Wednesday, January 9, 2019

Ed Wood Wednesdays: The Wood Collaborator Odyssey, Part 16 by Greg Dziawer

The life of Ray "Crash" Corrigan was not without scandal.

I. Serial Killers 

Ray Corrigan with his son Tommy.
Until I finally saw Ed Wood's 1970 feature Take It Out in Trade for the first time last week, I had never thought about that film too deeply. I'd already seen the outtakes many times over. They were originally released by Something Weird Video back in the '90s on VHS, and they're now included on the new DVD/Blu-ray edition of Take It Out in Trade. Poring over those silent outtakes, I'd recognized many pieces of set decoration from other Wood-related productions of the era, including a gold skull and a bronze king cobra. Wood biographer Rudolph Grey noted both of those items in his capsule review of the film in his book Nightmare of Ecstasy: The Life and Art of Edward D. Wood, Jr. back in 1992. Grey also mentions the film's associate producer, Ray Corrigan

As it turns out, this is the same actor and stuntman Ray "Crash" Corrigan who starred as one of the Three Mesquiteers in dozens of B-Westerns in the mid-to-late 1930s, alongside actors like John Wayne, Robert Livingston, and Max Terhune. Ray also appeared in his share of Republic serials. In fact, he'd taken his screen name Corrigan from the character he played in one such production, 1936's The Undersea Kingdom, two chapters of which later wound up on Mystery Science Theater 3000.

Corrigan also owned his own gorilla costumes and, for a time, was the go-to guy in low-budget films to play any gorilla characters a script might require. In addition, he ran the Corriganville Ranch—filming location for thousands of motion pictures and TV shows, mostly Westerns—for more than a quarter of a century. He sold the place in the mid-'70s to Bob Hope, who redubbed it Hopetown. By that time, the film industry in which Ray once flourished had been slowly killed off—first by television, then by movies that showed things you couldn't see on TV.

II. A Coincidence?

While I was digging around last week about Ray "Crash" Corrigan, a search result returned an obituary for a Don "Crash" Corrigan. The associated details seemed unrelated to Ray—I had not come across any mention that Ray had a son named Don—but I nonetheless obviously had to click on it to learn the truth.

The obituary for Don "Crash" Corrigan ultimately proved to have no relevance to my pursuit. Strangely, though—and I can say unreservedly that the most amazing aspect of researching Ed Wood has been for me these moments of seeming "agency"—Don Corrigan turned out to have grown up in the neighborhood where I now live, and he graduated in 1966 from the school my 15-year-old daughter now attends, four blocks down the street. Two instances of his obit were published in the local papers here in Wilkes-Barre, PA.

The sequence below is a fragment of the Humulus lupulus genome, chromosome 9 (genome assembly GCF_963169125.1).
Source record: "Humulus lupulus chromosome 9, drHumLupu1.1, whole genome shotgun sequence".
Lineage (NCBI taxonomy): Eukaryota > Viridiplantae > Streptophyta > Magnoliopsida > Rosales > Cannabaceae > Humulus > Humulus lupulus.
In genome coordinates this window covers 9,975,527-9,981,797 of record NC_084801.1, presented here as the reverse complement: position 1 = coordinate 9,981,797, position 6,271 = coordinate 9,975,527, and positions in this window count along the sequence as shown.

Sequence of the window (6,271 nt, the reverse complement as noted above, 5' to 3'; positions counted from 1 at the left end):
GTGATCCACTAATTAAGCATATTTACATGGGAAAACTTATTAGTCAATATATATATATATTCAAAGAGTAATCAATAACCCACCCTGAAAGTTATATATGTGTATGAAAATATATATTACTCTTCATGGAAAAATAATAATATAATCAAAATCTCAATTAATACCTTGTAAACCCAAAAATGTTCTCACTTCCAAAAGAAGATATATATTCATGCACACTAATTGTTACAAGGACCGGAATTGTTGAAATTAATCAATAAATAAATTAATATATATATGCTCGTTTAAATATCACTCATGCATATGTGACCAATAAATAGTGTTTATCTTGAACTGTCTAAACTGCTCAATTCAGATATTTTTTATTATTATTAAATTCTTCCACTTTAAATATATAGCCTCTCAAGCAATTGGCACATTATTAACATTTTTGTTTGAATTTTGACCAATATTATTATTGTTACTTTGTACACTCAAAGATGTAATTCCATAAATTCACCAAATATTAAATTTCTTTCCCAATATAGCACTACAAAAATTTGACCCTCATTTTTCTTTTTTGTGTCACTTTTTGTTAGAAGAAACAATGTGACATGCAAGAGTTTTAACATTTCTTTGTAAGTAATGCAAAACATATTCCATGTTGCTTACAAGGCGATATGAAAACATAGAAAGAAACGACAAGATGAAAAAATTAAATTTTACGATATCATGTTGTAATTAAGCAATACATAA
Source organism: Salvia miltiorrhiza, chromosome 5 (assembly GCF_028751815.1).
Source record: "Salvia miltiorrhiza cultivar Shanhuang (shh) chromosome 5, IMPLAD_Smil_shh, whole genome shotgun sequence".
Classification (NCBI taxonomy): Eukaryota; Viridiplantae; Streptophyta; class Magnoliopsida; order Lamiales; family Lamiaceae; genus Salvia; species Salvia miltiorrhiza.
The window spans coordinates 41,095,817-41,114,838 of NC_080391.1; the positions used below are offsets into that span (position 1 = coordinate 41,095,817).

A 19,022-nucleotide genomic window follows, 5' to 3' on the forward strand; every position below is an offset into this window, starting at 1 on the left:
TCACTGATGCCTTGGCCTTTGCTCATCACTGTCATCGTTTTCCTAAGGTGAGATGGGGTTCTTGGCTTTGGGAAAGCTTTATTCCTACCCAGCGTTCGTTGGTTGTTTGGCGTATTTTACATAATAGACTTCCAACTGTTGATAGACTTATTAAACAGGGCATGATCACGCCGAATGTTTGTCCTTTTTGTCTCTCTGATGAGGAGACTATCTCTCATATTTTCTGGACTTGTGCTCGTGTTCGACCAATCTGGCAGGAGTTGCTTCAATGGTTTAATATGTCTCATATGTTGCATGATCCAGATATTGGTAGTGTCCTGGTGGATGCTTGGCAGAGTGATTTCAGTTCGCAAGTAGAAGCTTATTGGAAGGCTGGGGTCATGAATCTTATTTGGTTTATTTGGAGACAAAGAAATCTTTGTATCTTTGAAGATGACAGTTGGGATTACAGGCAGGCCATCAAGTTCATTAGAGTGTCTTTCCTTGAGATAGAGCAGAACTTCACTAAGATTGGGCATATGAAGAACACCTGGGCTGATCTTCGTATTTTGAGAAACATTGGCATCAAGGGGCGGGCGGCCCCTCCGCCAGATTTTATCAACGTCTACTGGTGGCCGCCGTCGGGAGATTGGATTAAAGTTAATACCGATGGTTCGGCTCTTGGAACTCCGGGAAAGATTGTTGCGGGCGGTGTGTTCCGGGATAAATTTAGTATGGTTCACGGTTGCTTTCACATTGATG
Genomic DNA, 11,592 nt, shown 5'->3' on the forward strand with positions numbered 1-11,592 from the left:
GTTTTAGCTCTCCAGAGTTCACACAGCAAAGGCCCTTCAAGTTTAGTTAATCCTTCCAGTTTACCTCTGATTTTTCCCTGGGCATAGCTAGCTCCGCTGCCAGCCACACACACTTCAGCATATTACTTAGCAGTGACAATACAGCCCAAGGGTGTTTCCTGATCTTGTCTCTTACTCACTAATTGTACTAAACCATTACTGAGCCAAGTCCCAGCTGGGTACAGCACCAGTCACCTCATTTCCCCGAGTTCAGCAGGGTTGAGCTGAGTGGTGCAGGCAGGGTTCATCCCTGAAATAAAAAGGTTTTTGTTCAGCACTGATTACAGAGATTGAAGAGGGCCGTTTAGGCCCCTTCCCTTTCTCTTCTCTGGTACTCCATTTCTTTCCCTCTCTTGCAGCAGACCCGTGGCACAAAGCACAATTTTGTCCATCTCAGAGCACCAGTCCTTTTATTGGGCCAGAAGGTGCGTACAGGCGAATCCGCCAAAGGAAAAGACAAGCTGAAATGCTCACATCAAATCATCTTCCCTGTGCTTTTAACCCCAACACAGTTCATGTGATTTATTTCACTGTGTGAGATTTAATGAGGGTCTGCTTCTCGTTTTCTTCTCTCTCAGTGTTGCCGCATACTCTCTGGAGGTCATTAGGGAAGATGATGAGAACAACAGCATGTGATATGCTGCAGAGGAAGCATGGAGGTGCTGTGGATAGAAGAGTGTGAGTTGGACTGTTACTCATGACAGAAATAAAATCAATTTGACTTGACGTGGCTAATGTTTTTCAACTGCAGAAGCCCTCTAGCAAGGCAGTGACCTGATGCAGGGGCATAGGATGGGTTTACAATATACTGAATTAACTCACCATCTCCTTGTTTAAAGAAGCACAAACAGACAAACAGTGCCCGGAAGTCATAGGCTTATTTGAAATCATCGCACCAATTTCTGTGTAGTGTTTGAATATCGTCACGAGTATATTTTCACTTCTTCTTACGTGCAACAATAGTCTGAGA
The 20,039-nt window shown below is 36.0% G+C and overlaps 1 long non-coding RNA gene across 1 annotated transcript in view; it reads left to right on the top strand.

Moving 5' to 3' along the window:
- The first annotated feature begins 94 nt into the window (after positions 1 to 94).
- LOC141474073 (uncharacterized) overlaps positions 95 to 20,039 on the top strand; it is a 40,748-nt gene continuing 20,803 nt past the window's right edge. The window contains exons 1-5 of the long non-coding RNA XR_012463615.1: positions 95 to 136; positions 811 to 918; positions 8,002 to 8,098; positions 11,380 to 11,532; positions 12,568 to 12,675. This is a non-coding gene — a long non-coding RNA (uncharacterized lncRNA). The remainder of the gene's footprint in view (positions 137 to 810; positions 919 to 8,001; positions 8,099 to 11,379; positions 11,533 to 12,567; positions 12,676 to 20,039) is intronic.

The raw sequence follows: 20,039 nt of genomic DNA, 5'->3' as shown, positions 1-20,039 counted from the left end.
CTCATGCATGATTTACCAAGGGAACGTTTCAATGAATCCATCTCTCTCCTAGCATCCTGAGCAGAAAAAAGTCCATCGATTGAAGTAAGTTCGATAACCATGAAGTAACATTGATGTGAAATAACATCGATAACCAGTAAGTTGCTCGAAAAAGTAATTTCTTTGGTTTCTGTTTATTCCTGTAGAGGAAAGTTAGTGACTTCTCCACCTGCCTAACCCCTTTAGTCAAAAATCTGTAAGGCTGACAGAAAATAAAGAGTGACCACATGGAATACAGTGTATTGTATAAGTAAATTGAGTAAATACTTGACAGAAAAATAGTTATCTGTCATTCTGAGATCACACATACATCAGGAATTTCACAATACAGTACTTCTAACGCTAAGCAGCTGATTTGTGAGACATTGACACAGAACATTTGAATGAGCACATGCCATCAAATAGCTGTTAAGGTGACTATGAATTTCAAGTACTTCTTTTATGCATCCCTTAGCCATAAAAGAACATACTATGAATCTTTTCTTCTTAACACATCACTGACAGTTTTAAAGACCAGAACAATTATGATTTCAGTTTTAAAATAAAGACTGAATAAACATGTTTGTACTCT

III. Use Cases, or: What's It All About, Alfie?

"Crash" Corrigan's first starring role came in the 1936 Republic serial The Undersea Kingdom, influenced by Buster Crabbe's Flash Gordon. An ad from the December 25, 1936 Kansas City Star pairs the serial with an Our Gang short. 

Undersea Kingdom is paired with Our Gang.

A comic short series popular since the silent era, the Our Gang films were sold to television in 1955 under the better-known title The Little Rascals and enjoyed decades of success on the new medium. Our Gang's most famous alumnus must be the character of Alfalfa, the skinny, squeaky-voiced boy played by Carl Switzer. Tragically, just as his old films were finding a new audience, Swtizer died an untimely death in a violent dispute with a man named Moses "Bud" Stiltz in North Hollywood in 1959. Stiltz had been Ray's ranch foreman as Corriganville began to fade in popularity as a movie set.

Here's a write-up about the case from the January 22, 1959 edition of The Madera Tribune.

The sad end of Alfalfa.

IV. Spanky and Alfalfa

In 1958, The Bride and the Beast, a jungle melodrama written by Ed Wood, was released. The titular beast, an amorous gorilla who steals Charlotte Austin away from Lance Fuller, is widely reported to have been played by Ray "Crash" Corrigan, who'd portrayed many such beasts over the years. A 2007 DVD edition of the film maintains it was actually Ray's protege, Steve Calvert, inside the suit, but Drew Friedman's Ed Wood, Jr. Players trading card set (1995) credits Ray with the part, as does Nightmare of Ecstasy. Friedman suggests Ray and Steve were the same person.